President Bill Clinton’s strategy of triangulation was essentially an effort to lift pieces of Reaganism for Democratic gains. “The era of big government is over,” he famously declared in his 1996 State of the Union address.

Deeply aware of the role Mr. Reagan played in shifting American views on spending, President Barack Obama took office in 2009 believing that his administration could help end the country’s adherence to conservative economic policy.

“Ronald Reagan changed the trajectory of America in a way that, you know, Richard Nixon did not, and in a way that Bill Clinton did not,” Mr. Obama said during his 2008 campaign. “He put us on a fundamentally different path because the country was ready for it. I think they felt like, you know, with all the excesses of the ’60s and the ’70s, and government had grown and grown, but there wasn’t much sense of accountability in terms of how it was operating.”

Yet Mr. Obama also struggled to escape that path, eventually moderating his agenda and spending months making fruitless efforts to get bipartisan support for his ideas. Even the health care law that would come to be named after him was a compromise between liberals, who wanted a single-payer system, and moderates, who feared the size of such a huge new program.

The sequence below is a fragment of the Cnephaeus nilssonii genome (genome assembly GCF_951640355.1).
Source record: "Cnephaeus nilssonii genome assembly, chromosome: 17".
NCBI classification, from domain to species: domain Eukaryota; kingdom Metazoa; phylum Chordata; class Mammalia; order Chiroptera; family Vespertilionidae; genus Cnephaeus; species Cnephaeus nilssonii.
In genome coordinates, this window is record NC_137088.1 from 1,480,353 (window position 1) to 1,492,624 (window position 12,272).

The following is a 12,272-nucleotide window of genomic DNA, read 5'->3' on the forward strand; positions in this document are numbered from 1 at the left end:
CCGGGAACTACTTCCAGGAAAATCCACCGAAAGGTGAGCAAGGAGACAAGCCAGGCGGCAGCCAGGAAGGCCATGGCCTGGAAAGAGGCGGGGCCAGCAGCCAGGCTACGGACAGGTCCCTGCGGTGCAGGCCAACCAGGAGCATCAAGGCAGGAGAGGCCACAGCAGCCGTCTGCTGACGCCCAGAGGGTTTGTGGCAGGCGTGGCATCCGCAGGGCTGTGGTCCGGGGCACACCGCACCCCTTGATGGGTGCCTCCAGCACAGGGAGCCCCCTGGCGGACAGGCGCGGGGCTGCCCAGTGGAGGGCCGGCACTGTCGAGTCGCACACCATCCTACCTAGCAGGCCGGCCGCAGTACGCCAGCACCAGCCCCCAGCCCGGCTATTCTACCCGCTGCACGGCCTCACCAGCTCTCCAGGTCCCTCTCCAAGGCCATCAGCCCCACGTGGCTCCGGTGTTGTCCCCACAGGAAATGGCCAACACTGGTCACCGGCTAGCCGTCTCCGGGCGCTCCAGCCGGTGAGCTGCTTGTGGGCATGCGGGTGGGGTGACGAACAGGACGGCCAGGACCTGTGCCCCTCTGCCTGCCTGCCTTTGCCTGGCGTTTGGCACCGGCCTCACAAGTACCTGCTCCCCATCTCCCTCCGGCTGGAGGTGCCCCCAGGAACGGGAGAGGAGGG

There’s some evidence that Mr. Biden may be able to accomplish what Mr. Obama could not. Since the start of the pandemic, polling has found Americans expressing more positive sentiments about their government over all. Nearly two-thirds of Americans supported Mr. Biden’s relief bill, with similar numbers backing his infrastructure plans. The most recent NBC News polling found that 55 percent of Americans said government should do more, compared with 47 percent who said the same a dozen years ago.

Unlike in 2009, when the government response to the Great Recession helped ignite the Tea Party movement, there’s been no backlash so far to the big spending in Washington. After Congress passed the $1.9 trillion relief bill, many Republican voters told me that they were supportive of the legislation. Republicans in Washington have struggled to find a cohesive line of attack against the policy. And some who voted against the bill now highlight its benefits, an implicit acknowledgment of public support.

Former President Donald Trump, too, helped hasten the death of limited government, undercutting Republican credibility for making the case against federal spending. He drove the national debt to the highest level since World War II, pushing through a $2 trillion tax cut that did little for middle-class families.





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